This label was pretty good until about a year ago.
Then TTB decided it’s not really a “malt beverage.” TTB decided this because Bard’s Tale Beer is made without malted barley. TTB Ruling 2008-3 explains that a brewery product can not be a “malt beverage,” subject to TTB label rules, unless it contains hops and malted barley.
Bard’s Tale is made with sorghum instead of malted barley because those with Celiac Disease can not tolerate the gluten common to barley. In July of 2008 TTB handed the issue to FDA by publishing the Ruling. About one year later, in August of 2009, FDA accepted the issue by publishing a Draft Guidance on “Labeling of Certain Beers.” In this document, FDA explains that certain beers are subject to FDA’s labeling rules and are not subject to the FAA Act rules enforced by TTB. As a result, such beers don’t need TTB label approval but they do need a statement of ingredients, allergen labeling, nutrition facts, and a Government Warning.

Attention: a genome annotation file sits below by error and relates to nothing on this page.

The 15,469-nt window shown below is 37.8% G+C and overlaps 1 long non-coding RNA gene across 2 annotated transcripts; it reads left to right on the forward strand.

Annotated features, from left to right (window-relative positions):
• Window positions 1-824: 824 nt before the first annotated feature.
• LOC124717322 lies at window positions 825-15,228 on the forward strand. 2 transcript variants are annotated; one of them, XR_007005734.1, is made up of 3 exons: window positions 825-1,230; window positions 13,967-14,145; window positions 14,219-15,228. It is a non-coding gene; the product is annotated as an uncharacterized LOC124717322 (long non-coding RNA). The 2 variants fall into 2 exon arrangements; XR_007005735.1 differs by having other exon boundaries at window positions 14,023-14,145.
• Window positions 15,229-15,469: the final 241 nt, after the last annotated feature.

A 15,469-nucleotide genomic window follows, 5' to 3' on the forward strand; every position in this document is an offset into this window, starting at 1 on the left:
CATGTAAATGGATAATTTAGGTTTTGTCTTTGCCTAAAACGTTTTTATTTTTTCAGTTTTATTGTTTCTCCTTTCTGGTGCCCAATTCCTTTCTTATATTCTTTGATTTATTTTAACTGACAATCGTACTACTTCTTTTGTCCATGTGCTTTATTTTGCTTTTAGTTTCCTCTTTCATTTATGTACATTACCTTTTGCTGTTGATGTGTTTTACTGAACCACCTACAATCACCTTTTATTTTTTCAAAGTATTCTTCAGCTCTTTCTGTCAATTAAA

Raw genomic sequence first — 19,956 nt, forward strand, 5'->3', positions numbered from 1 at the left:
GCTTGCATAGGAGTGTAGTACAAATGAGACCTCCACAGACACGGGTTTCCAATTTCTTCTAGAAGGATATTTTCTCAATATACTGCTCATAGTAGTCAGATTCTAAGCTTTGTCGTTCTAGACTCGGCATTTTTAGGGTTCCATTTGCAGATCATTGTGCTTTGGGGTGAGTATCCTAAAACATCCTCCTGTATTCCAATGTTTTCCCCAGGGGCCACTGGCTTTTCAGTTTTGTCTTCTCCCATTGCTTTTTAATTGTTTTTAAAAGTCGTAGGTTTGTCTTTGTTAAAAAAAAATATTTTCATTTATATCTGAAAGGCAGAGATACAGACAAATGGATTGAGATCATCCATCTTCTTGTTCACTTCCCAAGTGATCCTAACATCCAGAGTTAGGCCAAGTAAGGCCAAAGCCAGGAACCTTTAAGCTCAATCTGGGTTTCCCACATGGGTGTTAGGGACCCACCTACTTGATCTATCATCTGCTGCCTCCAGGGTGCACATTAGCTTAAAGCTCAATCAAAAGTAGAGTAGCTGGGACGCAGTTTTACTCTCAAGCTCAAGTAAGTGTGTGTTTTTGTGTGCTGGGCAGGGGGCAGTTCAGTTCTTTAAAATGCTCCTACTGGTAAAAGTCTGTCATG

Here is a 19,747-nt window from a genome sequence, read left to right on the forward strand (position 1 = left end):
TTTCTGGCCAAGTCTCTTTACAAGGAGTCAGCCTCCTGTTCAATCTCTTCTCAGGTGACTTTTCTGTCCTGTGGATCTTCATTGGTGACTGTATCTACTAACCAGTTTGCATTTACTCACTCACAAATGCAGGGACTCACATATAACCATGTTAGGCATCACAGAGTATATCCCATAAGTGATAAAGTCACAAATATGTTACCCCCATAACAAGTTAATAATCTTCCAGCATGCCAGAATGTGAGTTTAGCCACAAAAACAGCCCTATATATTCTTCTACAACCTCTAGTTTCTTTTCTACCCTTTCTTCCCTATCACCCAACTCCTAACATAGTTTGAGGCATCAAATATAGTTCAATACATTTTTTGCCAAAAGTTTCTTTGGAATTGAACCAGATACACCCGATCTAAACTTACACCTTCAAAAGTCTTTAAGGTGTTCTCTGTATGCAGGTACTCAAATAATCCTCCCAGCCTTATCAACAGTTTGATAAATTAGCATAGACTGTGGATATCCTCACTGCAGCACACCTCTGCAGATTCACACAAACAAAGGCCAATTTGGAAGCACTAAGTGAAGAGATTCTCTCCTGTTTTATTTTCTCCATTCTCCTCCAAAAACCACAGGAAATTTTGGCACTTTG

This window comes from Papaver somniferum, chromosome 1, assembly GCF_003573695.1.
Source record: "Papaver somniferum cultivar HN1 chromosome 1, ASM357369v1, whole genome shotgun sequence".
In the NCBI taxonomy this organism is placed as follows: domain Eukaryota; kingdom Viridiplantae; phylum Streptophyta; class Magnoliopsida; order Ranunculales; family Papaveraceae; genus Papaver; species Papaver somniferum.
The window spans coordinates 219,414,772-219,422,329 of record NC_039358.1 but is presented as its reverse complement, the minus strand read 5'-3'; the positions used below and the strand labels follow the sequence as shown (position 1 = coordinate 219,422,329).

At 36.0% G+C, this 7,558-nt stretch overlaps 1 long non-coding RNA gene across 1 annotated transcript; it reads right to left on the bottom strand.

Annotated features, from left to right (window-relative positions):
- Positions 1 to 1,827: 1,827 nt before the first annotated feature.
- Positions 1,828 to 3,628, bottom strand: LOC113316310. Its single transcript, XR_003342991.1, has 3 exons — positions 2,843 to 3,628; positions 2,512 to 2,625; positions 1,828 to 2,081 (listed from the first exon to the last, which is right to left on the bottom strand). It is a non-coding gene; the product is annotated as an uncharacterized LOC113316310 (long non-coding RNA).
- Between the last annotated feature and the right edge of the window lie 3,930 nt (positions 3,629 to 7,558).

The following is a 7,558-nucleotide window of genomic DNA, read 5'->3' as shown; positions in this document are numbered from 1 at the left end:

It gets confusing. Some beers are TTB and some are primarily FDA. Some wines are TTB and some are primarily FDA. At least we can take comfort in the fact that all spirits are TTB. Unless they are non-potable (as in cooking spirits or flavors) — in which case once again they flip over to FDA for their main labeling regulation.
As a result of the tossing and turning noted above, the current status of the Bard’s label above is — “surrendered.” Here is an example of Anheuser-Busch’s comparable product (Redbridge), without malted barley. It is also “surrendered” and handed off to FDA.